3-This last excerpt addresses the idea that shooting to wound rather than to kill is a choice in a deadly force circumstance (again emphasis added).

"Carr unsnapped his holster and took out his revolver. The pistol-range instructor's words echoed in his memory: if you have to shoot, shoot for the torso and empty your revolver."
"The advice makes sense. The belief that one can easily shoot a gun from a person's hand is a myth. The Lone Ranger Syndrome, Carr called it.  "
It is my fervent desire that by sharing these excerpts - and perhaps more in the future- you will be more empathetic to policing. The current reportage and punditry about law enforcement - much of which is driven by ideology rather than informed thought - is deplorable. The sciolism is rampant.

I welcome your comments. 


Michael P. Tremoglie

Thursday, June 11, 2015

Hysteria About Policing is like Animal Farm. The Critics Are Worse Than Those They Criticize by Michael P. Tremoglie

This is an excerpt from my 2006 novel "A Sense of Duty." Keep this in mind when there are police use of force controversies. The novel's protagonist, Phila. police officer Mike Carr, is talking to his friend:

" Tom, listen. Nobody calls the police when things are going fine, " explained Carr. "The only time the cops are called is when there is a problem. Police officers make judgments in a fraction of a second.-a judgment that will have serious consequences. A judgment that will be criticized by people who have the luxury of deliberation." 

This is the case in every instance of police use of force from the least to the greatest i.e. deadly force! As I wrote then, nobody call the cops when there is no problem, or threat, or danger. They are called in volatile situations or in emergencies.

So the first question - that is never asked by the media - is why were the police called. As we see now in Baltimore the police were called by the very person who is now condemning them, state attorney Marilyn Mosby.  How come no one asked this initially before condemning the officers?

Regarding this incident in McKinney, there are several issues not mentioned by media, pundits, and the usual cop bashers - and even other police because we are not monolithic. These are:

  • Why is it that no one has mentioned that nothing happened to the boys who were told to sit down and did sit down? One clearly sees this on the video. So anyone that complied with the officer's attempt to restore order was not subject to force.

  • Teenagers? How many of you have tried to restrain or apprehend a teenager who is stronger, more flexible, and often bigger? These teenagers were fighting adults. They started the fight by crashing the party  did they not?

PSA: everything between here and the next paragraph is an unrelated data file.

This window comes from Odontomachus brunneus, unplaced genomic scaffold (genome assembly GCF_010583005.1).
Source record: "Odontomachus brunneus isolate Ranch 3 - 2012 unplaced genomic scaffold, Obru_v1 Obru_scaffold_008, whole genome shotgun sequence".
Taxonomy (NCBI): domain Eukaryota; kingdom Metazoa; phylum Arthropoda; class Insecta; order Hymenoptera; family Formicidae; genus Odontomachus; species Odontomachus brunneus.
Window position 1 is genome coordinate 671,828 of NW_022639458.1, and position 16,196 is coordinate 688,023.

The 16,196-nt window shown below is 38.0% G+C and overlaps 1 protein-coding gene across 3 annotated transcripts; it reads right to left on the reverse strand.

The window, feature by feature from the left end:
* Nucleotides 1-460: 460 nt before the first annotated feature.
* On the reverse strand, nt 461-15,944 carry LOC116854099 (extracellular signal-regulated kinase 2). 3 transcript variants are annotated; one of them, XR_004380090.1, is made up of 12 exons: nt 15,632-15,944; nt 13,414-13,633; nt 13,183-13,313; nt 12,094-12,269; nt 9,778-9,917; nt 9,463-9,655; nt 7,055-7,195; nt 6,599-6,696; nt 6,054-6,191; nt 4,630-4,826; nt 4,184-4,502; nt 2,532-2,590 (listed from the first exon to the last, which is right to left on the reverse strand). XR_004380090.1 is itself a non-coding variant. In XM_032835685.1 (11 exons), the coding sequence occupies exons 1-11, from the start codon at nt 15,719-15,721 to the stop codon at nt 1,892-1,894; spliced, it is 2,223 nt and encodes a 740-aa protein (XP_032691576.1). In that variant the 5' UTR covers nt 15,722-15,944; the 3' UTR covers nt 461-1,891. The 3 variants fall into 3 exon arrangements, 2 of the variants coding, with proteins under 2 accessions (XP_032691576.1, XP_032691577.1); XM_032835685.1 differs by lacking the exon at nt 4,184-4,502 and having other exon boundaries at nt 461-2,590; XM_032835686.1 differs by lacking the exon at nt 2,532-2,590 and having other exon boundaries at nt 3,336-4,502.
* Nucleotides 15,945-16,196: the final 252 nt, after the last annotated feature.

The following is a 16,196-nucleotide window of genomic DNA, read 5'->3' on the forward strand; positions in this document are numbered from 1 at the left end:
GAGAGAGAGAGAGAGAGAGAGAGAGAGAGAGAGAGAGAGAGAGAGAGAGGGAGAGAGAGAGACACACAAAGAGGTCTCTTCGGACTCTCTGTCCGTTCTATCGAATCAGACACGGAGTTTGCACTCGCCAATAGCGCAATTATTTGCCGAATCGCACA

Now I do not condone the McKinney officer pulling out his gun. But if he did it because the one's kid hand went behind his back (again this is clearly seen in the video - the one kid I think with a blue shirt) then maybe, maybe  I could understand it. I do not think I would have but he reacted differently. 

 This pontificating, this self-righteous judgmentalizing is absurd. Police are fallible.  There are some who are evil, brutal, and corrupt. I know more than most because I worked with them. Those need to be punished. But as we have seen there is a lynchmob mentality coming from the left and left-leaning libertarians that is disgraceful and unconscionable.

This hysteria - by Cato, Reason magazine, the ACLU, the NAACP and all the other usual suspects - about policing is deleterious to public safety. Because the critics will do far worse than anything those they criticize will do.  Their attitude is reminiscent of the pigs in Animal Farm.

Blanket condemnations and snap judgments of police actions are no different than the racist accusations of blacks as born criminals. 

Monday, June 8, 2015

Conservative Media and Think Tanks Too Timid to Mention Racial Hate Crimes by African-Americans

Neither Bill O'Reilly nor Megan Kelly at Fox News who were made aware of this incident via twitter ( I was told) bothered to report about these racially motivated attacks of whites by blacks in S. Phila. CNN and MSNBC were also, purportedly, made aware of this and also did nothing.

What is even worse is that the police have not bothered to act.
The following is from the local ABC news affiliate:

Here is an excerpt:

"Another woman who also did not want to be identified says the women attacked her inside her home calling her racial epithets when she tried to intervene.

"Next thing I know, I hear, 'white [expletive] we're gonna [expletive] you up!'" the woman said. "Next thing I know they're inside spitting at me, pounding at my face, beating me."

The victims further claim responding officers from the 3rd district did not even take a report or make any arrests."

So it seems conservative media are joining conservative think tanks in being too timid to cite racist acts by African-Americans that go unreported by police. Kudos to the local ABC affiliate even though they seemed to have bent over backwards to avoid stating the possibility of racial hate crimes committed by African-Americans.